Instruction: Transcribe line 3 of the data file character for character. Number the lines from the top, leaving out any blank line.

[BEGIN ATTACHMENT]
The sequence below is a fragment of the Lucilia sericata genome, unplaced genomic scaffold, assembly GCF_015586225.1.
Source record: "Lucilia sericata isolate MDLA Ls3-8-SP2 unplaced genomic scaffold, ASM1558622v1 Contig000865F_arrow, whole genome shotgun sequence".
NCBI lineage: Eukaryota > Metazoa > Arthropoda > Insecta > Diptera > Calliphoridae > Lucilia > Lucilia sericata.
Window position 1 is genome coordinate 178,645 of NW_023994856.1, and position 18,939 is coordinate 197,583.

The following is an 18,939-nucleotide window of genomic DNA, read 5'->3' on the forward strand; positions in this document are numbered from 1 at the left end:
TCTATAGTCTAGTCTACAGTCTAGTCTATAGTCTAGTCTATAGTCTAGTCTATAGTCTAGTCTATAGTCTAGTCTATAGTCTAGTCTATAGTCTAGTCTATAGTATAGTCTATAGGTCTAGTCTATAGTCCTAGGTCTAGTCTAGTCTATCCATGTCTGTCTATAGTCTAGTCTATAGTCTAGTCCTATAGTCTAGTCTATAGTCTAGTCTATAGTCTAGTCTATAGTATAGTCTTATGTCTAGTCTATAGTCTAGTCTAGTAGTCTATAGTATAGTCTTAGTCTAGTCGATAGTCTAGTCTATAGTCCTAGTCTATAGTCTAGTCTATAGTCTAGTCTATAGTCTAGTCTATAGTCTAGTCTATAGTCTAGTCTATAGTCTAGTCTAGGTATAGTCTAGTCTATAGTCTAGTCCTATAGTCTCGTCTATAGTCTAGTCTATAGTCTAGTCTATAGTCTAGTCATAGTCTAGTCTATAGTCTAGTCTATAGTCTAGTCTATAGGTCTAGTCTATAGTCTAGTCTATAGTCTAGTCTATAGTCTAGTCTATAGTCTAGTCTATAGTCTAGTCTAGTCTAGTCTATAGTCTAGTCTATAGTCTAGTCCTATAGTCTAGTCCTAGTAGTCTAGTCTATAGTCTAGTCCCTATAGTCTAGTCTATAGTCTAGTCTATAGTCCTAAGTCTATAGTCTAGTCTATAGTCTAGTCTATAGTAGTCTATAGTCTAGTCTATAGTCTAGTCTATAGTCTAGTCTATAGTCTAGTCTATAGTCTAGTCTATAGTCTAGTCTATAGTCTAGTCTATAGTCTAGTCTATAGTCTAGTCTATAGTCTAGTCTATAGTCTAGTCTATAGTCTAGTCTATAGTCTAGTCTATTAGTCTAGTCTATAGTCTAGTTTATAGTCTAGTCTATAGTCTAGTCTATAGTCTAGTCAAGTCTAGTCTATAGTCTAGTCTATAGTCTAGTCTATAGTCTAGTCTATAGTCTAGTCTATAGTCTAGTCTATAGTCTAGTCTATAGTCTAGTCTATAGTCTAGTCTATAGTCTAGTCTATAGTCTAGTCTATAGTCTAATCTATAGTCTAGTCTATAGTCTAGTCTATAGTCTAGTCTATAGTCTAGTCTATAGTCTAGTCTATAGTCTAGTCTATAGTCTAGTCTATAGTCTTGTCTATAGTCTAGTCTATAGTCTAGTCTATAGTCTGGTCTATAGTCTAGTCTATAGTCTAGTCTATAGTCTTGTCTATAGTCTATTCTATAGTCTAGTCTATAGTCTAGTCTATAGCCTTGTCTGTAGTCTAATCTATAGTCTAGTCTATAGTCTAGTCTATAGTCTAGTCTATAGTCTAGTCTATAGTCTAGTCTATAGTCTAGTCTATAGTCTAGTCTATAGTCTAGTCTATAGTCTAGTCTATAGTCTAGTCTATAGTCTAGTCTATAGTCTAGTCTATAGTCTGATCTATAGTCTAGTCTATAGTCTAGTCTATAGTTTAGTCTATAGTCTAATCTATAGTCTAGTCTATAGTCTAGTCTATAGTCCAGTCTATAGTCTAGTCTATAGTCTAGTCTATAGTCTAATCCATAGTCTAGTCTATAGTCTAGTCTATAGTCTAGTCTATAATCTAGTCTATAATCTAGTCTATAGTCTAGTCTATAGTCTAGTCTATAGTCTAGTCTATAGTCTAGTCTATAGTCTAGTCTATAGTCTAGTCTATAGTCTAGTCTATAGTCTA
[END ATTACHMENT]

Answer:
NCBI lineage: Eukaryota > Metazoa > Arthropoda > Insecta > Diptera > Calliphoridae > Lucilia > Lucilia sericata.